Since Church promised salvation for all who fought in Crusades, common people were attracted to this fight for God and glory. These wars continued sporadically for three centuries but not much successful politically mainly because of some reasons such as – Muslims were formidable enemies; the crusaders became more interested in fortune hunting and looting etc. Nevertheless, crusades brought tremendous economical, social and political changes. They helped in reestablishment of trade across territories as the soldiers brought back many of the products of the East including spices and textiles.

How crusades led to development of the Nation States?

The expansion of the trade led to development of new products and new merchant class for carrying out the transactions. Thus, a whole new class of merchants appeared in the society. The cities began to grow as centers of population and trade. Many of the cities such as Venice and Pisa became great port cities. This was the development of the new economy of trade. This growing, neo-rich class could not fit into the centuries old system of existing political and social structure of feudalism. The ownership of land became less important. The decreasing importance of the land ownership eventually led to the breaking down of the feudal system. The traders and merchants developed their own system to bring order to the new economics. This new organization was known as Guild System which was mainly to maintain the quality and prices of goods and services. The Guild System allowed the merchants and craftsmen to maintain control over their own professions. Any outsider was forbidden to practice a trade or enter a business without the approval of the guild membership. Once established, the guilds would become as rigid in their own way as the old class structure. These merchants and craftsmen formed the basis for a new class of town dwellers, the bourgeoisie and burgesses. The political and social systems were not able to keep up with the economic changes. One the one side, there was a development of powerful and prosperous cities driven by the new economy of the merchant class. On the other hand, the estates and land remained in the hands of the landlords, who now lost their importance to the trading class.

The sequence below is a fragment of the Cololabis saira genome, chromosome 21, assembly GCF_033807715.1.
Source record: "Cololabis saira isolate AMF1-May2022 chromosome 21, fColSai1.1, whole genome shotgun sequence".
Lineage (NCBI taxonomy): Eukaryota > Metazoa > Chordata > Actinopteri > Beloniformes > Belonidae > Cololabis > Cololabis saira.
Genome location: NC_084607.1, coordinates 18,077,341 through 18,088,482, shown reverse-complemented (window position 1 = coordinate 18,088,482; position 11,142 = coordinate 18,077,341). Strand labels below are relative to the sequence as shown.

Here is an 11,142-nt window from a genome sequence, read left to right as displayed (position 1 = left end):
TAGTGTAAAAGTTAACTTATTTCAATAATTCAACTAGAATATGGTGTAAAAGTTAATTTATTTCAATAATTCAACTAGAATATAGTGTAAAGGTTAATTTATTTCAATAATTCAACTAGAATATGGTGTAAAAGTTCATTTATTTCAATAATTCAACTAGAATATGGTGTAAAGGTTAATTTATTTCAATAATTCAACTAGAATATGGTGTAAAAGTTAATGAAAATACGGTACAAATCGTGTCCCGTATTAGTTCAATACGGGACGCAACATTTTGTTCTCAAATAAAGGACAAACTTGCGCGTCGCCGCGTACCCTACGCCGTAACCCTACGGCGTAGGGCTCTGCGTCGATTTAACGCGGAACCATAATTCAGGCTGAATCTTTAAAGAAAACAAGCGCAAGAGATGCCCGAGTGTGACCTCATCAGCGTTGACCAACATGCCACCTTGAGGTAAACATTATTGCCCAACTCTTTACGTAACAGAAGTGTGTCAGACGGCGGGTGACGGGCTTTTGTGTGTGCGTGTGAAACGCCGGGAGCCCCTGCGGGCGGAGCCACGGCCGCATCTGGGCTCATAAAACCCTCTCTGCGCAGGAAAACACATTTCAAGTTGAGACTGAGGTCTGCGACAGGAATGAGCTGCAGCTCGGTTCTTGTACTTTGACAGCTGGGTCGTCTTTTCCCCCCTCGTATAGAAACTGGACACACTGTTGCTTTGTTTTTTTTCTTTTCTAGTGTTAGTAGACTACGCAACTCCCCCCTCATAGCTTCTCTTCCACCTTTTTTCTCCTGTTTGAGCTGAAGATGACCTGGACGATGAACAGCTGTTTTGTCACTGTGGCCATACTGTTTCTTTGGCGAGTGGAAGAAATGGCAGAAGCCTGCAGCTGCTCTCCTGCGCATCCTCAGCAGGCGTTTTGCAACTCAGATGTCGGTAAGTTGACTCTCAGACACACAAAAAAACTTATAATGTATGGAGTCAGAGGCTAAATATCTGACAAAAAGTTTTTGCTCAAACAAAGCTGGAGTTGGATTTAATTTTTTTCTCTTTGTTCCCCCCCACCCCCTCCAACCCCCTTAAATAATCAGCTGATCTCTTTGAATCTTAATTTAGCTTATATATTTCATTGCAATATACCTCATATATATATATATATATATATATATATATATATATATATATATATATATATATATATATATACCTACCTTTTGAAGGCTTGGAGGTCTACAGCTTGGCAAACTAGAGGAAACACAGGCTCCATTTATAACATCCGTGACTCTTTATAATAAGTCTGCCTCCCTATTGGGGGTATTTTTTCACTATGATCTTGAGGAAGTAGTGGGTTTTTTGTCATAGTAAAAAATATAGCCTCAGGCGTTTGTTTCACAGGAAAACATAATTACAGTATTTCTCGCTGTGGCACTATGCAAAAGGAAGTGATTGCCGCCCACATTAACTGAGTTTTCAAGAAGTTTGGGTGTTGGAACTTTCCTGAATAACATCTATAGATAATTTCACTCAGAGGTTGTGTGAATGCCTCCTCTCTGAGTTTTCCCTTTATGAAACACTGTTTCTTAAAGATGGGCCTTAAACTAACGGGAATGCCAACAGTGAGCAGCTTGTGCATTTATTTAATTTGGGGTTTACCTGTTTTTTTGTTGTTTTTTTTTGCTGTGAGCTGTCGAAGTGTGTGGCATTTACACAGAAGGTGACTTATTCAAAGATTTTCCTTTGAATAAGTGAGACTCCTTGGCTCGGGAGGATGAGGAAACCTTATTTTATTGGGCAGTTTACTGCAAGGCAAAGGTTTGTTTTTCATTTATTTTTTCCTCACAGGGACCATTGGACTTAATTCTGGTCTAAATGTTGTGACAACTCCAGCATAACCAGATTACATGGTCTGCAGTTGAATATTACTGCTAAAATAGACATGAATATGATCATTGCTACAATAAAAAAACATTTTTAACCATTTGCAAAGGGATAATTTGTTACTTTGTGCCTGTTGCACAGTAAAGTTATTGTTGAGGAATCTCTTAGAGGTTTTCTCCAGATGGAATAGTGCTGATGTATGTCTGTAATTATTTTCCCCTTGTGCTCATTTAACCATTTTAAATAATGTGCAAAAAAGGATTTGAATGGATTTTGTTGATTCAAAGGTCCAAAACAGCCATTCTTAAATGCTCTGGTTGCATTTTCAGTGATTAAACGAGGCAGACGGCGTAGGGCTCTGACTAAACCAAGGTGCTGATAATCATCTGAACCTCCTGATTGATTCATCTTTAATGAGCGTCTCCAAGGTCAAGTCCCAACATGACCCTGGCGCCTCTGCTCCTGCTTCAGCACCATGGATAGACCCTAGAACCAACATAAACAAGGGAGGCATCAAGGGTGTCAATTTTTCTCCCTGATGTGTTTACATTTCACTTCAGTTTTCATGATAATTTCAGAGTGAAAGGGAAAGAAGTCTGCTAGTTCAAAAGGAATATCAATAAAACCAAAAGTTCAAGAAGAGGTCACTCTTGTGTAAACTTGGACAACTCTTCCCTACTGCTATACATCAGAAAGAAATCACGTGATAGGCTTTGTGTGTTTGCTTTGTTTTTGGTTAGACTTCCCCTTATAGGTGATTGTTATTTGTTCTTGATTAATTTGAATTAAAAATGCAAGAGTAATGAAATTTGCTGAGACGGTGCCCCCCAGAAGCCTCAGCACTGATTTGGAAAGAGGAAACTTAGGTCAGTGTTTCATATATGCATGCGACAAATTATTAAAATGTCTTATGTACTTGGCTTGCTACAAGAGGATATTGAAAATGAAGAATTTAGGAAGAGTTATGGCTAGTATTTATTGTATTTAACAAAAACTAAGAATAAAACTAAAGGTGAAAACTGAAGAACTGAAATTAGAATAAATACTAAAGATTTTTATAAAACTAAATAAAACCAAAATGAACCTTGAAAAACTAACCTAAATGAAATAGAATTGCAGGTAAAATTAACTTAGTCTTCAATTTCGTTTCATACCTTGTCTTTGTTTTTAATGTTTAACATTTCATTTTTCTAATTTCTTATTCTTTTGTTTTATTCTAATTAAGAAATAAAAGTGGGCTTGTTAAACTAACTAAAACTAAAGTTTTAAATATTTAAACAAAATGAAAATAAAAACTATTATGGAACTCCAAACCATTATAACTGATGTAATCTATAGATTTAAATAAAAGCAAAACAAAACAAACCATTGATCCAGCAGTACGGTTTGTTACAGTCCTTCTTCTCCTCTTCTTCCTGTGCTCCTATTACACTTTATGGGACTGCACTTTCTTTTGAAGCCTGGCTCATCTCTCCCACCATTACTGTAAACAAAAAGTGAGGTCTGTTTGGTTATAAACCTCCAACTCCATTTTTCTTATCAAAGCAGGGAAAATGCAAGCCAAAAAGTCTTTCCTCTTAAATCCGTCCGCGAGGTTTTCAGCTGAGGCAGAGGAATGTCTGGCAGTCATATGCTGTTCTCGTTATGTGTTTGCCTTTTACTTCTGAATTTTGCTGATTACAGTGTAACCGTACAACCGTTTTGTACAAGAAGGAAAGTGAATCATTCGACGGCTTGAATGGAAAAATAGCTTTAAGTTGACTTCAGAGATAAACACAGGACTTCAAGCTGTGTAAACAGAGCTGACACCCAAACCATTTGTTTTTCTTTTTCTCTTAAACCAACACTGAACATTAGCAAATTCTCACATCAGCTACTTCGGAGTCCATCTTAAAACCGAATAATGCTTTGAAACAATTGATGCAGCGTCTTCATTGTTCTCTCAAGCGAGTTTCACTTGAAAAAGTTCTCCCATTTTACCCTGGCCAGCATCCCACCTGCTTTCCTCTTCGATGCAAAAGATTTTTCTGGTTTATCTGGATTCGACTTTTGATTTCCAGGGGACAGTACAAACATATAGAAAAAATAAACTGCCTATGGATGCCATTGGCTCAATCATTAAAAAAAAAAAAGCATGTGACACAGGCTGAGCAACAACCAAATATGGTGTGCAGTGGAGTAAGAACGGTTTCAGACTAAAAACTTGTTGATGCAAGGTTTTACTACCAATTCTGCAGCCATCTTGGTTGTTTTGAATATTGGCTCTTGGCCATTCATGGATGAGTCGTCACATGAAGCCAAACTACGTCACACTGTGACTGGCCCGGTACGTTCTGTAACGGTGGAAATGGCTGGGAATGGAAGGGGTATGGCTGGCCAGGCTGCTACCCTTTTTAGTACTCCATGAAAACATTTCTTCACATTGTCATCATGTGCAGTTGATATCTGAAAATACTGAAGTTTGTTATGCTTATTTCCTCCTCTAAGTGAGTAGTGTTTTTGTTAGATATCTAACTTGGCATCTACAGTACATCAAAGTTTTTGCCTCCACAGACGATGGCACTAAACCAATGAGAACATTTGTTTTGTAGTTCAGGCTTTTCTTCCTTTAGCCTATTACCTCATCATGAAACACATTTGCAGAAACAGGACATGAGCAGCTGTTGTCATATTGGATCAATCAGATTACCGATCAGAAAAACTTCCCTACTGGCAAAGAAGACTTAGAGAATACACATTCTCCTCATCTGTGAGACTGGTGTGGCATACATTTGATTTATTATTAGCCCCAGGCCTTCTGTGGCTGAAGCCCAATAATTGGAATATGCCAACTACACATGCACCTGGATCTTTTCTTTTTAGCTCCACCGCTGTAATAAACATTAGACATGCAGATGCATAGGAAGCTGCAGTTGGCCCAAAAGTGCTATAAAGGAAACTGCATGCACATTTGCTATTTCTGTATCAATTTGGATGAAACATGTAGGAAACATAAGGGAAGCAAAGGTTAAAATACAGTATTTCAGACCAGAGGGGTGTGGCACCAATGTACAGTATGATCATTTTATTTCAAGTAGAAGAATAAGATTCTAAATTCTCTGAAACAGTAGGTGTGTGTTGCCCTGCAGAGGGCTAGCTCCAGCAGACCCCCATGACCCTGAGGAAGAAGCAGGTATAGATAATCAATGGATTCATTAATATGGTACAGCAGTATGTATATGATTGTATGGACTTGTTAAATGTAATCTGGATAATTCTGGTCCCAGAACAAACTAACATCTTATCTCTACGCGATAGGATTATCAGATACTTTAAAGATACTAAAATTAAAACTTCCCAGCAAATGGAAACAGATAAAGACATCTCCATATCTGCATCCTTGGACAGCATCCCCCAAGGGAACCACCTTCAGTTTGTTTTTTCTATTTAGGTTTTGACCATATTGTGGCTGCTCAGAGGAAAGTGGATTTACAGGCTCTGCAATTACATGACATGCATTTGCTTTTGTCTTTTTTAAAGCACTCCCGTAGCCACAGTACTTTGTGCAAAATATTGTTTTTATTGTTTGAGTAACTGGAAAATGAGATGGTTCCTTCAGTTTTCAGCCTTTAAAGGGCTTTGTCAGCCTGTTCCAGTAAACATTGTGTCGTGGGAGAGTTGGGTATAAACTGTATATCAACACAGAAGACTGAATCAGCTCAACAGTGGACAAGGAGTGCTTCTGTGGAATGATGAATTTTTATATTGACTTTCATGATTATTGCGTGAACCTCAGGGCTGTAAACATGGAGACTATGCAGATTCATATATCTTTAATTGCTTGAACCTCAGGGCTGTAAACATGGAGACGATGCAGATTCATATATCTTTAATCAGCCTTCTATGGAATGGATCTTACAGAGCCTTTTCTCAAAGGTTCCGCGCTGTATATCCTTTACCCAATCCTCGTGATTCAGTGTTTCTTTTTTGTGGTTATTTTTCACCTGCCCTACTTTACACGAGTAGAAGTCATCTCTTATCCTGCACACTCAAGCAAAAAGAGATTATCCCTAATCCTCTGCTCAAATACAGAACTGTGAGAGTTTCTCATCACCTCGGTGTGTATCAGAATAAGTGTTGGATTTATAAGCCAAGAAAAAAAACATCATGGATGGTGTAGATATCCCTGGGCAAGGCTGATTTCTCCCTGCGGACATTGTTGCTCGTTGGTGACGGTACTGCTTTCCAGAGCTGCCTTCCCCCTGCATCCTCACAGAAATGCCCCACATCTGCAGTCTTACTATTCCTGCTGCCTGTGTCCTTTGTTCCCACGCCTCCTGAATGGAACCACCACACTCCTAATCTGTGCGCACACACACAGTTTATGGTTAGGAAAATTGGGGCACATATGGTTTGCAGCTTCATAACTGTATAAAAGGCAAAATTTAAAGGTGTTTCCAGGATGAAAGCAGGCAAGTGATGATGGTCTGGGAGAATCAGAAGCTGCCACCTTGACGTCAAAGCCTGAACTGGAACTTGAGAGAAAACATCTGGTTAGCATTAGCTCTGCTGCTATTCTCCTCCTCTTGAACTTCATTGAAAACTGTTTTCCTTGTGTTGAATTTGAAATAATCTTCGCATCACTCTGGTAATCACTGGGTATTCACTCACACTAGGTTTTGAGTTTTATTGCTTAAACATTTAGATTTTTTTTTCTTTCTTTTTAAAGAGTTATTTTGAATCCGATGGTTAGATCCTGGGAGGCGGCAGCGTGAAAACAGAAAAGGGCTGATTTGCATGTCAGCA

Those monarchs who were willing to increase their power in the new society led to the rise of new centralized modern states. In the remote estates, many of the landowners had been killed during the Crusades leaving more land in the hands of fewer people. Now, the cities and towns started attaching their development to the Kings rather than the lords. They wanted a protection from this centralized monarchy against the lords. In return, they paid taxes to the King. King was now having more wealth in controlling the lord, who until now were independent of his authority. The strong kings were supported by the merchants in lieu of the protection, uniform law, measures and weights and several trade concessions. The wealth was used by the Kings to pay for new modern and well equipped armies and navies. Old nobility had no wealth to keep up with such changes. This is how the crusades led to development of the nation states stimulated by the trade.